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Young woman wearing blue light glasses.

Seems everyone is talking about blue light filters and blocking lenses to stop it from harming our eyes. Let's back up a bit and give you some information to help put blue light and 'blockers' in perspective.

TL;DR: No time for the details right now? In short, although there is no scientific evidence to back the use of blue light glasses for eye health, the choice is yours. The lenses do no harm, they do reduce blue light entering the eye and we know that some people are more comfortable wearing them. If you'd like some, please just ask in store.

What is blue light?

Sunlight contains many types of coloured light (including red, orange, yellow, green, blue, indigo and violet), each with a different wavelength and energy level. Combined, this spectrum of coloured light rays creates what we call 'white light' (or sunlight).

Blue light is just one type of coloured within this light spectrum - generally defined as 'visible light'. This means that it has a short wavelength and high energy levels. Levels of blue light are emitted from a range of different light sources, the largest being the sun, which is where we get most of our exposure to it. However, there are also many man-made sources, and in recent years, blue light has gained notoriety because of its link to digital screens. Computers, tablets, smartphones and other digital screens all emit blue light. Although this is only a fraction of that emitted by the sun, however the amount of time people spend using these devices and the proximity of these screens to the eyes has caused some concern about potential long-term effects of blue light on eye health.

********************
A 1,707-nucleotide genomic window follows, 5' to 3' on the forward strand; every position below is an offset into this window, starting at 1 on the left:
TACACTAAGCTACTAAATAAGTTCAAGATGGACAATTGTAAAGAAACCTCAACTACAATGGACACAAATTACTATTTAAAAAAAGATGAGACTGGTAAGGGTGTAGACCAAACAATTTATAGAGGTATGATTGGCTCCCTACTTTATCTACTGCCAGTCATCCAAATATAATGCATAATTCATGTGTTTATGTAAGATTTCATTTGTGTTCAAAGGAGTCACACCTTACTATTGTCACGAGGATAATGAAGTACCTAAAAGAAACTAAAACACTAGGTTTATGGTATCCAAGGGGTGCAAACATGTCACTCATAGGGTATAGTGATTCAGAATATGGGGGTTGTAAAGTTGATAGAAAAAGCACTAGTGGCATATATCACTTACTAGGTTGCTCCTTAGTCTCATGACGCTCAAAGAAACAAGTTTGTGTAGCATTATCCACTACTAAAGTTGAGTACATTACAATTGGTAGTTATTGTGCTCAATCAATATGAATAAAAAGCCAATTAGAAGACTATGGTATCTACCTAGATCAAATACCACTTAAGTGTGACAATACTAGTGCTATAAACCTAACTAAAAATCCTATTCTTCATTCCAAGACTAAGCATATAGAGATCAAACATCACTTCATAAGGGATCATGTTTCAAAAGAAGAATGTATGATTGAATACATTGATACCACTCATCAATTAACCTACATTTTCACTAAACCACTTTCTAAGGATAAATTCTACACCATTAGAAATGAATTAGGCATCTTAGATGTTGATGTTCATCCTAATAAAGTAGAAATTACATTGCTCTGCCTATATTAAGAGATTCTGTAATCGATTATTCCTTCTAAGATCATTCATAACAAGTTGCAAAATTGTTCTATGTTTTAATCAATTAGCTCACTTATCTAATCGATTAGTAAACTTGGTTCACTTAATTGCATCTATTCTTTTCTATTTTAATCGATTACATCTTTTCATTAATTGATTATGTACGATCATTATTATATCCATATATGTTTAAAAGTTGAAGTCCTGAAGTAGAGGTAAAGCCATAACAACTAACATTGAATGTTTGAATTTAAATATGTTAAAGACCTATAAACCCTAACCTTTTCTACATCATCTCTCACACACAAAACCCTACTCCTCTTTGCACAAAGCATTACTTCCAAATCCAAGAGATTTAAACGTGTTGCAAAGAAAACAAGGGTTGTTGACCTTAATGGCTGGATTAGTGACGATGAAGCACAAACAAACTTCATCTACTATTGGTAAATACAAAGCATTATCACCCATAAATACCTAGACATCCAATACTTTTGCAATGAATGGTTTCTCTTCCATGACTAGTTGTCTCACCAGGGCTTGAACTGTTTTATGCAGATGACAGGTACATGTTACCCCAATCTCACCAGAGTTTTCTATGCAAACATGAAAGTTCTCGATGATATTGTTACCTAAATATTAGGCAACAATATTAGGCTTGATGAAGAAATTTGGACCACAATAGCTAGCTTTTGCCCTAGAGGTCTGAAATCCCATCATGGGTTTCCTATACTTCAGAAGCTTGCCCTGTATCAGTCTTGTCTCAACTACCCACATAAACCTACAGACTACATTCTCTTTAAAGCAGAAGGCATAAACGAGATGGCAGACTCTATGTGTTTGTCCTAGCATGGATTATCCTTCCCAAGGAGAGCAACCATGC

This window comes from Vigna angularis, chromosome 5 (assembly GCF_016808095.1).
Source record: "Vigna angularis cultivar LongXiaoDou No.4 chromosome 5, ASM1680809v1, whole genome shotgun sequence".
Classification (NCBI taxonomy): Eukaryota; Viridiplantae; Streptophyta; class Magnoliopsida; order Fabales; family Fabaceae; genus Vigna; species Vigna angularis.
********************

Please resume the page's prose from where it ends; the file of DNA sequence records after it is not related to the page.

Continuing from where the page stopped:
Did you know?

1 hour outside on an overcast day projects 30 times more blue light than 1 hour in front of a screen.

Will blue light damage your eyes?

Blue light has a short wavelength, which makes it very easy for it to penetrate the eyes. This means that almost all visible blue light rays can pass through the cornea and lens to the retina (the lining of the back of the eye). While there is little research to support this, some experts have suggested that too much exposure to blue light has the potential to damage the light-sensitive cells in the retina. 1

However, while it is true that digital screens do emit some blue light, research has found that the level of blue light exposure from screens is significantly lower than that from natural daylight — and neither levels approach eye safety limits.2 This means that the potential blue light damage caused from digital screens is likely to be very little, if any at all.